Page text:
Contextual Inquiry: collecting data

    There are four kinds of information you should pay attention to when observing people at work. Each of these elements can be improvised or formal, shared or used alone, specific or flexible:

  1. The tools they use. This can be a formal tool, such as a specialized piece of software, or it can be an informal tool, such as a scribbled note. Note whether the tools are being used as they’re deigned, or if they’re being repurposed. How do the tools interact? What are the brands? Are the Post-its on bezel the monitor or on the outside flap of the Palm Pilot?
  2. The sequences in which actions occur. The order of actions is important in terms of understanding how the participant is thinking about the task. Is there a set order that’s dictated by the tools or by office culture? When does the order matter? Are there things that are done in parallel? Is it done continuously, or simultaneously with another task? How do interruptions affect the sequence?
  3. Their methods of organization. People cluster some information for convenience and some out of necessity. The clustering may be shared between people, or it may be unique to the individbeing observed. How does the target audience organize the information elements they use? By importance? If so, how is importance defined? By convenience? Is the order flexible?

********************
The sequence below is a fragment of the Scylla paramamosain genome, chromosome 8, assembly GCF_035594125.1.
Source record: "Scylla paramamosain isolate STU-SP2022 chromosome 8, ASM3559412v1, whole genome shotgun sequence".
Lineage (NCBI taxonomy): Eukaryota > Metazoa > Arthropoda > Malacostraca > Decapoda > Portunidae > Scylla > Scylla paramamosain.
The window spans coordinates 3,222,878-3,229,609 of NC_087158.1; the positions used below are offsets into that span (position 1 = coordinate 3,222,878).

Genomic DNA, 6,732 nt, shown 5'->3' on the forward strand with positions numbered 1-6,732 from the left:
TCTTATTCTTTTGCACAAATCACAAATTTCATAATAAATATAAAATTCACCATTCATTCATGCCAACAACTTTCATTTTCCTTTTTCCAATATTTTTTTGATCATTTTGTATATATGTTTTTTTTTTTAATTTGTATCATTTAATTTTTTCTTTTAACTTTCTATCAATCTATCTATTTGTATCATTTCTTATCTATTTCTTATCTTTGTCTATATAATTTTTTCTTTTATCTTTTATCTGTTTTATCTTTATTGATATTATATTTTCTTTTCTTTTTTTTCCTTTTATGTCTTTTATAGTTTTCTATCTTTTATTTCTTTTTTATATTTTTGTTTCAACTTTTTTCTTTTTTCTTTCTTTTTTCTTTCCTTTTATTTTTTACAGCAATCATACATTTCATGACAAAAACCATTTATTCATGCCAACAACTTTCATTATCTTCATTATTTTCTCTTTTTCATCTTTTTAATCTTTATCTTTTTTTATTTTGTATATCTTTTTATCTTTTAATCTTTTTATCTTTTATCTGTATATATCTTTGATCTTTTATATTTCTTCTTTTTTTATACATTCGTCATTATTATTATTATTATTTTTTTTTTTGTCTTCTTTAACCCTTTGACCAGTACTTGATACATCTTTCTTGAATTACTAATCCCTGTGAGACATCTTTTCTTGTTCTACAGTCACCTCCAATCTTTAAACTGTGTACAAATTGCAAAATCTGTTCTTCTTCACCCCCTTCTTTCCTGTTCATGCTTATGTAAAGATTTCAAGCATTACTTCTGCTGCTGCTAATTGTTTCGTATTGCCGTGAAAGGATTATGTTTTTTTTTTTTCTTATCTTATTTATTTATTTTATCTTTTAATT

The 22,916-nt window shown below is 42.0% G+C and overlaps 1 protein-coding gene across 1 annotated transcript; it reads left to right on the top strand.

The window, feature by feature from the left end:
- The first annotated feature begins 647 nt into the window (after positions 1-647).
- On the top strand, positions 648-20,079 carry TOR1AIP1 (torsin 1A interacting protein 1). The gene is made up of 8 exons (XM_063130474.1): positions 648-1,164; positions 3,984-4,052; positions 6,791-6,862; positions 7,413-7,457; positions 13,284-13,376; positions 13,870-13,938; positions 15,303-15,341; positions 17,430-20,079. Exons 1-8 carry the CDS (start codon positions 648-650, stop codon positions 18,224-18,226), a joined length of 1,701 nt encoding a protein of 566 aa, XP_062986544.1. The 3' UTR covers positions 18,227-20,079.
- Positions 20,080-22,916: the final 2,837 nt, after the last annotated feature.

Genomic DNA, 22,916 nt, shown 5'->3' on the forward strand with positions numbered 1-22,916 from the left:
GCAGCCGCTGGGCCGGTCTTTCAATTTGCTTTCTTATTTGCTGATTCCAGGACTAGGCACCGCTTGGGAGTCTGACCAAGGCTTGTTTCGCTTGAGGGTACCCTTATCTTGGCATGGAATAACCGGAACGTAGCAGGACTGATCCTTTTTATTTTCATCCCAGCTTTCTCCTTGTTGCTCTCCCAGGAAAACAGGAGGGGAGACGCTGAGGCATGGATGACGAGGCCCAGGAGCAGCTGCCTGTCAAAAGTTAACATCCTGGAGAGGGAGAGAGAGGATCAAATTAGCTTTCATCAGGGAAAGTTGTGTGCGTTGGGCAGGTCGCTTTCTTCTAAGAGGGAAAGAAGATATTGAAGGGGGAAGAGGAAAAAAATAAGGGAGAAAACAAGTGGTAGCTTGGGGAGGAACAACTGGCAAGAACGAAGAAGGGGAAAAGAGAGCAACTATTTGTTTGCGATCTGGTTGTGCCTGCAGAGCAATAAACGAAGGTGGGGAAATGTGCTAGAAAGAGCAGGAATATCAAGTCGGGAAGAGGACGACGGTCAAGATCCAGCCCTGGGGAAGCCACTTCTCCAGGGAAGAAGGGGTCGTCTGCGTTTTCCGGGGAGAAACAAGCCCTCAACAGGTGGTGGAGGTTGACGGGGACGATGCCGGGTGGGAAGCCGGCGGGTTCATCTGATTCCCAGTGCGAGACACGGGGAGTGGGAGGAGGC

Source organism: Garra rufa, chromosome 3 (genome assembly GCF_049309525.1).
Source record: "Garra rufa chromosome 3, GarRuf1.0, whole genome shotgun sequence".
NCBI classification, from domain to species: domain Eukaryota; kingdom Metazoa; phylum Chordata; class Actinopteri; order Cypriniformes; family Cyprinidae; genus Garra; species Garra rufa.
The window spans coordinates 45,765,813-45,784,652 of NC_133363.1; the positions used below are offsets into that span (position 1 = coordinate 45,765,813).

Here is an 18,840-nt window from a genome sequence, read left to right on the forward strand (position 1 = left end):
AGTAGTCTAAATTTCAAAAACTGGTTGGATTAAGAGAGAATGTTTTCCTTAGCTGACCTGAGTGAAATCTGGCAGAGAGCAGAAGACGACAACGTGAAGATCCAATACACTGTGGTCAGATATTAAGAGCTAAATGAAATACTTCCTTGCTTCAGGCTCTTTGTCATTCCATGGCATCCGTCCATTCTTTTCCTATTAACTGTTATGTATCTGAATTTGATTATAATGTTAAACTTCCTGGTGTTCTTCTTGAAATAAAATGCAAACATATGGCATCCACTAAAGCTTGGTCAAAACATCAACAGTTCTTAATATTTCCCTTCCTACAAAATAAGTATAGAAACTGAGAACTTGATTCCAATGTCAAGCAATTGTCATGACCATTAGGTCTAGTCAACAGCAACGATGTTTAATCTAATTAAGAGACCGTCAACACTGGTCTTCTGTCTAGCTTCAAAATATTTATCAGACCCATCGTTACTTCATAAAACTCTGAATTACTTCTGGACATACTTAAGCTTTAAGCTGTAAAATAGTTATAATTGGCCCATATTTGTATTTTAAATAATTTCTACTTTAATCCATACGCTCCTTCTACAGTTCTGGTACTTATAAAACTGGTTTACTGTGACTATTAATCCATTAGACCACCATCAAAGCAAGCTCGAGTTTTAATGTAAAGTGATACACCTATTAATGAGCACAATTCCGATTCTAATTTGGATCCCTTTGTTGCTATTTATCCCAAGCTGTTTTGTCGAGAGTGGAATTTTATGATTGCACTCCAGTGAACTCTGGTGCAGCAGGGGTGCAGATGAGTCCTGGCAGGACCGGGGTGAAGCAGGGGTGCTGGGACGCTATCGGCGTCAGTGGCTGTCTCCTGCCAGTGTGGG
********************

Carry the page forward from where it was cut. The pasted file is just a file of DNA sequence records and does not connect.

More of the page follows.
4. What kinds of interactions they have. What are the important parties in the transfer of knowledge? Are they people? Are they processes? What kinds of information are shared (what are the Inputs and outputs)? What is the nature of the interaction (informational, technical, social, etc.)?
  5. The influences of all four of these things will, of course, be intertwined, and sometimes it may be hard to unravel the threads. The participant may be choosing a sequence for working on data, or the organization of the data may force a certain sequence. Note the situations where behaviors may involve many constraints. These are the situations you can clarify with a carefully placed question or during the follow-up interview.

From: Kuniavsky, M (2003), Observing the User Experience: A Practitioner’s Guide for User Research, San Francisco: Morgan Kaufmann, p. 171


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